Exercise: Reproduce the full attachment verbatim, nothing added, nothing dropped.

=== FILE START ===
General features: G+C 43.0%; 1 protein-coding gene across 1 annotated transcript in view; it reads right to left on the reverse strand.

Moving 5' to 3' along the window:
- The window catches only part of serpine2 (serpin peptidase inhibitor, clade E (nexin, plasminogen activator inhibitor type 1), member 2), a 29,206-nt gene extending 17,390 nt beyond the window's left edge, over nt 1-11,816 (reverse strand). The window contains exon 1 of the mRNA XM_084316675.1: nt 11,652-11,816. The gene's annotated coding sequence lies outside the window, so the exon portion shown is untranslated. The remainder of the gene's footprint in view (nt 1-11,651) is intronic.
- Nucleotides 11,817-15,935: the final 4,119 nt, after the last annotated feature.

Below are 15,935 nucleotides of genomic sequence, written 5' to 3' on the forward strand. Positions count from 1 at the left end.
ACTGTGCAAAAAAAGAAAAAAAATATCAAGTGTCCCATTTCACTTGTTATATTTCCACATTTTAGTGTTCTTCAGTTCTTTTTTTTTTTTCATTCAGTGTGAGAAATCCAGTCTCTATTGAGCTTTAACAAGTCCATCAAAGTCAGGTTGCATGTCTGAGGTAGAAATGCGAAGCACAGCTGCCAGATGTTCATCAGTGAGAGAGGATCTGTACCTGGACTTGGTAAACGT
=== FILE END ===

General features: G+C 43.0%; 1 protein-coding gene across 1 annotated transcript in view; it reads right to left on the reverse strand.

Moving 5' to 3' along the window:
- The window catches only part of serpine2 (serpin peptidase inhibitor, clade E (nexin, plasminogen activator inhibitor type 1), member 2), a 29,206-nt gene extending 17,390 nt beyond the window's left edge, over nt 1-11,816 (reverse strand). The window contains exon 1 of the mRNA XM_084316675.1: nt 11,652-11,816. The gene's annotated coding sequence lies outside the window, so the exon portion shown is untranslated. The remainder of the gene's footprint in view (nt 1-11,651) is intronic.
- Nucleotides 11,817-15,935: the final 4,119 nt, after the last annotated feature.

Below are 15,935 nucleotides of genomic sequence, written 5' to 3' on the forward strand. Positions count from 1 at the left end.
ACTGTGCAAAAAAAGAAAAAAAATATCAAGTGTCCCATTTCACTTGTTATATTTCCACATTTTAGTGTTCTTCAGTTCTTTTTTTTTTTTCATTCAGTGTGAGAAATCCAGTCTCTATTGAGCTTTAACAAGTCCATCAAAGTCAGGTTGCATGTCTGAGGTAGAAATGCGAAGCACAGCTGCCAGATGTTCATCAGTGAGAGAGGATCTGTACCTGGACTTGGTAAACGT